„My work should be judged as it enters the ears and heads of listeners, not as it is described to the eyes of readers.“

—  Arnold Schönberg, As quoted in an interview with José Rodriguez (c. 1936) in Schoenberg‎ (1971) by Merle Armitage, p. 143
Arnold Schönberg photo
Arnold Schönberg5
1874 - 1951

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„Never explain- your reader is as smart as you. Your reader is not just any reader, but is the rare one with ears in his head.“

—  Basil Bunting Poet 1900 - 1985
I SUGGEST Advice to Young Poets Basili Bunting Poetry Archive, Durham University Library 190

Alfred Adler photo
Walter Scott photo
James Joyce photo

„The demand that I make of my reader is that he should devote his whole Life to reading my works.“

—  James Joyce Irish novelist and poet 1882 - 1941
Interview with Max Eastman in Harper's Magazine, as quoted in James Joyce (1959) by Richard Ellmann. Eastman noted "He smiled as he said that — smiled, and then repeated it."

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Gertrude Stein photo

„A writer should write with his eyes and a painter paint with his ears.“

—  Gertrude Stein American art collector and experimental writer of novels, poetry and plays 1874 - 1946

Henry Taylor photo
Zeno of Citium photo

„We have two ears and one mouth, so we should listen more than we say.“

—  Zeno of Citium ancient Greek philosopher -334 - -263 a.C.
As quoted in Diogenes Laërtius Lives and Opinions of Eminent Philosophers, vii. 23. Variant translation: The reason why we have two ears and only one mouth is that we may listen the more and talk the less.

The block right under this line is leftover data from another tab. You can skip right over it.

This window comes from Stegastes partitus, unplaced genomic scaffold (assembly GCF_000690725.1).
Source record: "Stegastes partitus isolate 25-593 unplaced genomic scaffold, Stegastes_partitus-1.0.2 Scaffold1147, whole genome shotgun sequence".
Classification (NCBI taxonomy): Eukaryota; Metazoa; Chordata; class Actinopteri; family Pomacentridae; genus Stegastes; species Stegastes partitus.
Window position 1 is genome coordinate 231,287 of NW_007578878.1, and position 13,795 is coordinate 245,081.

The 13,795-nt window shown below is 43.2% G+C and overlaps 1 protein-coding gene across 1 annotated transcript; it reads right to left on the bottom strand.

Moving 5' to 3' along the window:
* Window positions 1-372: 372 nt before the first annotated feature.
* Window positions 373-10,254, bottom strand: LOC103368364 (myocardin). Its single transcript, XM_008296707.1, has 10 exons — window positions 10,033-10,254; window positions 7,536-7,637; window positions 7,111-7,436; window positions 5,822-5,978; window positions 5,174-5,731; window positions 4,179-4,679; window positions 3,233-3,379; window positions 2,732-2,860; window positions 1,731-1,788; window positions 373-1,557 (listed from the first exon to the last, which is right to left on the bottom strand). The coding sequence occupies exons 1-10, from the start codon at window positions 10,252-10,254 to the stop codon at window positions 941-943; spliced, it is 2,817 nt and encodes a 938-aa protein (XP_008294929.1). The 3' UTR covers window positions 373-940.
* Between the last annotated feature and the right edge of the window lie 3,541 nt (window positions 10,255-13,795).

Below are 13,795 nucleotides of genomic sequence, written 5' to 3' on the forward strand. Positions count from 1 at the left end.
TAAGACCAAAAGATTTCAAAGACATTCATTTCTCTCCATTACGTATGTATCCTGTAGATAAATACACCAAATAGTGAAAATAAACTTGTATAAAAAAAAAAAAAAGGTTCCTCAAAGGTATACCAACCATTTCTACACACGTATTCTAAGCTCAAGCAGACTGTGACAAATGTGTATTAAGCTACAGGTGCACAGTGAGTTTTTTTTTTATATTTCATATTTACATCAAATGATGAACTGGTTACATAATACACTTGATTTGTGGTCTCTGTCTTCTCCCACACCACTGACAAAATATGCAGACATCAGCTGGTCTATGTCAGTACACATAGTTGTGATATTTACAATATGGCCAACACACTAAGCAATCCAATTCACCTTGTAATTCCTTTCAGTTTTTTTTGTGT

Haruki Murakami photo
James Taylor photo
José Ortega Y Gasset photo

„Why should he listen if he has within him all that is necessary? There is no reason now for listening, but rather for judging, pronouncing, deciding.“

—  José Ortega Y Gasset Spanish liberal philosopher and essayist 1883 - 1955
Context: It is not a question of the mass-man being a fool. On the contrary, to-day he is more clever, has more capacity of understanding than his fellow of any previous period. But that capacity is of no use to him; in reality, the vague feeling that he possesses it seems only to shut him up more within himself and keep him from using it. Once for all, he accepts the stock of commonplaces, prejudices, fag-ends of ideas or simply empty words which chance has piled up within his mind, and with a boldness only explicable by his ingenuousness, is prepared to impose them everywhere.… Why should he listen if he has within him all that is necessary? There is no reason now for listening, but rather for judging, pronouncing, deciding. There is no question concerning public life, in which he does not intervene, blind and deaf as he is, imposing his "opinions." Chap. VIII: The Masses Intervene In Everything, And Why Their Intervention Is Solely By Violence